This must be the place: ‘Tired, but wiser for the time’

The trifecta.

By this past Monday morning, I was running on fumes heading back to my humble abode in downtown Waynesville in preparation for the solar eclipse. Three nights. Three bands. Three genres of music — and also attitudes — that shaped who I ultimately am today.

In the words of Belushi, ‘I hate Illinois Nazis’

“Darkness cannot drive out darkness, only light can do that. Hate cannot drive out hate, only love can do that.”

— Dr. Martin Luther King, Jr.

In the 1980 cult classic film “The Blues Brothers,” Jake and Elwood are stuck in traffic as a Nazi rally blocks the bridge they need to cross. When they ask a nearby police officer about what’s going on, the officer shrugs, “Ah, those bums won their court case, so they’re marching today.” Jake replies, “What bums?” The officer shoots back, “The f**ckin’ Nazi party.”

This must be the place: ‘Catch my soul, catch the very light ... ’

It does mean something.

Sitting in the darkness of the Grail Moviehouse last Thursday, this overwhelming feeling of deep sadness and endless curiosity washed over me. It was as if everything I’ve ever known, ever thought about or questioned, meant nothing at all — a huge waste of time, a merciless vacuum of birth, death, and destruction.

This must be the place: ‘We will get by, we will survive’

Happy birthday, Captain Trips.

On this day (Aug. 1) some 75 years ago, Jerome Garcia was born in San Francisco. You might not recognize the name Jerome, but a lightbulb may click on when you remember him by his nickname: Jerry.

Sixth time’s the charm: Folkmoot comes full circle, enters new era

I kept glancing over at the signs.

Strolling the long and busy corridors of the Folkmoot Friendship Center (Waynesville) this past Sunday evening, I couldn’t help looking at the signs posted on the walls next to the doors. “Argentina.” “Israel.” “Russia.” “India.” “Taiwan.” All of these foreign countries, these ambassadors from every corner of the world, each with their own set of social and economic issues, many mirroring our own.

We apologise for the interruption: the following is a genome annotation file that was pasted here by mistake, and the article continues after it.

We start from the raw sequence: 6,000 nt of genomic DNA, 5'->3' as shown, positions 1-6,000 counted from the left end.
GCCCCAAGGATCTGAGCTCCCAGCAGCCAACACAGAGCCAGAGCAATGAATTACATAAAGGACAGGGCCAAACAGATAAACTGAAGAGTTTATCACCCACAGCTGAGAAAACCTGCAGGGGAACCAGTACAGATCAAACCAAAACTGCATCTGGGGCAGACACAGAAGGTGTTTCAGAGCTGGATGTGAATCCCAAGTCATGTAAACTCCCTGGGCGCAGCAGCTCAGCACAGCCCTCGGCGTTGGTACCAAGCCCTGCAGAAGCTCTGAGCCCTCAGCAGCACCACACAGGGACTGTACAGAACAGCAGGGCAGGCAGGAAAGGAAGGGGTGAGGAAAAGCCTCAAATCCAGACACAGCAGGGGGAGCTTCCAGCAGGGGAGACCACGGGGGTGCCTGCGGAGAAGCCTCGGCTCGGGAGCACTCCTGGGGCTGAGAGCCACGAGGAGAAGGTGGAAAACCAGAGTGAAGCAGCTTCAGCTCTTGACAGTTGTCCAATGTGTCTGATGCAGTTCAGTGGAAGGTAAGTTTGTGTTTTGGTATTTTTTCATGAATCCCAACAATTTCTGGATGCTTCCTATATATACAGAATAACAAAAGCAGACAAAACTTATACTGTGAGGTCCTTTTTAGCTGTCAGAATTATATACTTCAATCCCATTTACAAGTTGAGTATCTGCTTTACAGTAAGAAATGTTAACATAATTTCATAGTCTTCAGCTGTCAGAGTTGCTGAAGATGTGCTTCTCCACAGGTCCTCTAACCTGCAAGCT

This must be the place: ‘Holding too tightly, afraid to lose control’

This one? This one hurt.

When I heard Thursday afternoon about the tragic suicide of Chester Bennington, lead singer for Linkin Park, I was taken back, as if someone had punched me in the chest. Suddenly, dozens of memories started flooding my field-of-vision. I remember listening to their groundbreaking mix of hard rock and hip-hop in middle school, seeing them in Montreal in high school, and always blasting their melodies before track-and-field meets all throughout my adolescence and early adulthood.

This must be the place: ‘Everywhere I turn, here we are…’

I was about an hour late.

Rolling up to the Swain County Business Education & Training Center in Bryson City last Saturday morning, I slammed the brakes of the old truck into the parking space, grabbed my box of books and headed for the front entrance.

This must be the place: ‘Would you like to know a secret, just between you and me?’

Those who forget history, tend to...

Well, you know the rest. Nowadays, it seems each morning we awaken into another national and international crisis. Be afraid of the Russian influence on America. Be afraid of nuclear war. Be afraid of presidential and political scandals. Be afraid of the Middle East and terrorism. Be afraid of racial and social divides. Be afraid of economic depression and lack of employment.

This must be the place: The year is half-over, my cup half-full

I remembered those places, and those faces.

Scrolling through Facebook — through the “fun in the sun” Fourth of July photos — in my office on Monday morning, I couldn’t help but have this feeling of longing to see and interact with friends and family celebrating the holiday weekend back home in Upstate New York.

This must be the place: Ode to Lloyd, ode to the faces

It’s the hardest part of this gig.

As a journalist for just about a decade, I’ve been lucky enough to interview and photograph hundreds of folks, from all walks of life, that, perhaps, I may have never had the chance to interact with had I pursued another career path.

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